To Ayr tomorrow (with Kleenex) to watch my other half's eldest daughter participate in the Olympic torch relay.
It seems a bit much after four days of jolly Jubilee japes, doesn't it? Isn't the relay just another basically English imposition to sustain an illusion of unity in a disunited kingdom and infuse some wartime spirit as we struggle through the worst depression since 1929?
Like many Scots, I found the weekend's orgy of cloying sentimentality, wrapped in red, white and blue, frankly excruciating. The Queen herself, be she Elizabeth Queen of Scots, Elizabeth II or plain "Brenda" (as immortalised by Private Eye in the 1970s), may retain in her person a sense of unity and continuity. But in these egalitarian and anti-deferential times, surely the most potent symbol of unelected privilege in the world is past its sell-by date? Though it was different in the early 1950s when Britain enjoyed a belated celebration of victory over Hitler's Germany with the Coronation, in the west of Scotland these days, the Union flag is largely a loaded symbol, denoting division rather than togetherness.
Of course, everyone loves an excuse for a knees-up but without feeling the need to colour code themselves. We needed binoculars to see the beacon on top of Dumgoyne because the timing had been ordained from London, where they didn't seem to know that it's still light at midsummer in Scotland at 10pm.
As for the concert in front of Buckingham Palace, if this was a celebration tempered by austerity, what would they have laid on in a boom?
It's tempting to dismiss the torch relay as more of the same "bread and circuses". After all, it was Hitler who revived the idea in 1936, purely for propaganda purposes. A human chain of torchbearers can be seen as embodying the idea of a Big Society, and suggests North Britain is not forgotten in this outburst of London Pride. Yes, it reeks of tokenism, like giving us the women's football, but there's an essential difference.
While the Jubilee celebrates the epitome of class and privilege, the torch relay is a valiant attempt to seek out society's unsung heroes and give them a few minutes of fame. Here is an idea that resonates with Scottish communitarian instincts.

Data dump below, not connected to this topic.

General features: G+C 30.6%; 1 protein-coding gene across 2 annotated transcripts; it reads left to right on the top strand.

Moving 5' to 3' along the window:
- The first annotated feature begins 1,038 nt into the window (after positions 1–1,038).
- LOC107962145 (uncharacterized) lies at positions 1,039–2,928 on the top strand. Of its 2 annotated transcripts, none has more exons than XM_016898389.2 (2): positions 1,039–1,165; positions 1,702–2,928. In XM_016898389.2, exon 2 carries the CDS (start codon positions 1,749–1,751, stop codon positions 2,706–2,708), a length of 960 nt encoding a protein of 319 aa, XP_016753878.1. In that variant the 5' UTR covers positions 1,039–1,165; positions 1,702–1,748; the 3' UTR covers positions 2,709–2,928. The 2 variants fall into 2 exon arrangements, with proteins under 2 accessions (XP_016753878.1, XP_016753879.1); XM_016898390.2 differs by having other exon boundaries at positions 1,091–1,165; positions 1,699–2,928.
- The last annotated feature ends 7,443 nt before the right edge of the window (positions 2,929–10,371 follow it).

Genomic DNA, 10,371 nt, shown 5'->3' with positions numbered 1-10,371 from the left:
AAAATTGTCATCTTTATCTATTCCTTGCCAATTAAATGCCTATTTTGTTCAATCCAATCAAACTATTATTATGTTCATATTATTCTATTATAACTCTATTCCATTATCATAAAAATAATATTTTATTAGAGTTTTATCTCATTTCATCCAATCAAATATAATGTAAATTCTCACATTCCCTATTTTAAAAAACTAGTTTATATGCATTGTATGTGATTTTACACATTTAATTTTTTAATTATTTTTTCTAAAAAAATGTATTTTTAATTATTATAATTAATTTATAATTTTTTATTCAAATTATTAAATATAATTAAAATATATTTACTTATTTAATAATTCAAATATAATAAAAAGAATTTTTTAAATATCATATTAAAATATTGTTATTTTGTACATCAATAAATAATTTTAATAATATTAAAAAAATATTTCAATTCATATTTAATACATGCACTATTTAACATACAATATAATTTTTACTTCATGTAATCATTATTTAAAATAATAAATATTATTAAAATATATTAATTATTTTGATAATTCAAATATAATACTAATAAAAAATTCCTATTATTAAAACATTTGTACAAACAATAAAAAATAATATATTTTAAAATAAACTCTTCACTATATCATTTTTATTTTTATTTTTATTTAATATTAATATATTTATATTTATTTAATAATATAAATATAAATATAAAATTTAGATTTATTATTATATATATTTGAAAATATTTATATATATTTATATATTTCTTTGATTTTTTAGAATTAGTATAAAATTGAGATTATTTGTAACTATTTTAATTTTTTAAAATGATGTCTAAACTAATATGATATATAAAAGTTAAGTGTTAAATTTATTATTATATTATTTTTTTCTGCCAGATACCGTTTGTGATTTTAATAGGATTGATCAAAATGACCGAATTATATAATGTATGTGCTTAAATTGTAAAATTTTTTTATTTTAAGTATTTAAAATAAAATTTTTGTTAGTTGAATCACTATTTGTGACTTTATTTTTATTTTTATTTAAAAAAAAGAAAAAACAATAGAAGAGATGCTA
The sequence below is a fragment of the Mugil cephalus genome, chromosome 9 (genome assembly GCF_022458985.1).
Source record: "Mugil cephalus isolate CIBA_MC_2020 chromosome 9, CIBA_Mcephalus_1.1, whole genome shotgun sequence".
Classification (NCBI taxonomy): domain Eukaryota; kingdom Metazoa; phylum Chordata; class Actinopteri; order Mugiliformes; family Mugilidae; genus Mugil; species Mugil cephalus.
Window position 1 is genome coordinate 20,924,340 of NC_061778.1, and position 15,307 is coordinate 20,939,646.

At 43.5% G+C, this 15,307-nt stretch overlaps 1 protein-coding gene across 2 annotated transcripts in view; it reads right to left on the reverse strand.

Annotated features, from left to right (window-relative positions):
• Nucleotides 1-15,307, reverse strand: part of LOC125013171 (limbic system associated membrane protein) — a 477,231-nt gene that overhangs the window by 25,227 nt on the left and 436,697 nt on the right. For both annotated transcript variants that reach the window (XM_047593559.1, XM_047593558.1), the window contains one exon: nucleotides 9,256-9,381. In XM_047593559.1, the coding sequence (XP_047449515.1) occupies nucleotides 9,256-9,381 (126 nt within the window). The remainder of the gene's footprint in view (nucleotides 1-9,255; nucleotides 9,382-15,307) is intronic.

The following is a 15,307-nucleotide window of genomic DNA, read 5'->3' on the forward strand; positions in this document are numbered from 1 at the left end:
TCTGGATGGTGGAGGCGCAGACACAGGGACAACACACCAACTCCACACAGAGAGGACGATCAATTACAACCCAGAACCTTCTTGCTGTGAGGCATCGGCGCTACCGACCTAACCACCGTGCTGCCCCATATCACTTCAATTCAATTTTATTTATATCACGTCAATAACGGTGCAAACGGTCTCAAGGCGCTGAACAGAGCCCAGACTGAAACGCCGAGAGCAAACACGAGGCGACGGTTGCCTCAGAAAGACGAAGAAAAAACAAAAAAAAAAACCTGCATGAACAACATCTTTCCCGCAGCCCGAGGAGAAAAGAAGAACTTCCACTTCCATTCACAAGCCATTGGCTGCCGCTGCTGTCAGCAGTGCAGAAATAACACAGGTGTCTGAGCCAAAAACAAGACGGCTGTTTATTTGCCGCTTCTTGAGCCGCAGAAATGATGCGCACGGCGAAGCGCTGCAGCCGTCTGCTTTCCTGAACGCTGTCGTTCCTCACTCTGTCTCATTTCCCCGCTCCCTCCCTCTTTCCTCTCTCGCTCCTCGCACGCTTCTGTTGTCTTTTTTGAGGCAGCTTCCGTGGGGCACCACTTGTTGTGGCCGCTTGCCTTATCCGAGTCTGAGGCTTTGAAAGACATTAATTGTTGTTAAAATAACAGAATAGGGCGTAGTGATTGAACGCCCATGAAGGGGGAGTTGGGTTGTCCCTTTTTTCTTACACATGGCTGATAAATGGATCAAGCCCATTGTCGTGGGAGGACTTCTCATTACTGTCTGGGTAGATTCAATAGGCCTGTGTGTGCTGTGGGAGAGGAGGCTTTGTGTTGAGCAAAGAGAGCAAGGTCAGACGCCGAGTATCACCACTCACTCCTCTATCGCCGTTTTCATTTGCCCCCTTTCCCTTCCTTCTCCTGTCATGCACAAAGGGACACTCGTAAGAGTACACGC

So to Sasha. In 1986 she was the shy slight 10-year old who instantly and selflessly fell in love with her new half-sister – my first child – and in doing so became the glue that mended my husband's fractured family. Largely thanks to her, that glue has held. Appropriately, it was this same baby who 25 years later nominated her big sister to bear the torch.
Fate has not looked kindly on Sasha. Though happily married to Murray, their first son, Dylan, was born with a life-threatening heart defect and has survived only through some amazing surgical wizardry. Their second son, Jack, suffers from global development delay, which at five leaves him more like a three-year-old with limited speech and an alarming absence of any sense of danger. Blighted? Never. They feel blessed. Thanks to both parents' boundless love, endless energy and (almost!) inexhaustible patience, their home is a cocoon of cuddles and laughter for their vulnerable sons.
Along the way she has raised £20,000 for Little Heart Matters, which supports kids like Dylan and, in what she laughingly calls her spare time, she has helped launch Spotty Zebras, a support group for parents with children like Jack.
It's families like this, the lifeblood of David Cameron's Big Society, that now face cuts in benefits and council support, as they struggle to sustain charities trying to do more on less money.
That's why I hope Scots will turn out to cheer on Sasha and all the other human gems invited to bear the torch on its journey to east London.
No disrespect to Brenda but tomorrow I'll be singing: "God save our gracious Sasha."
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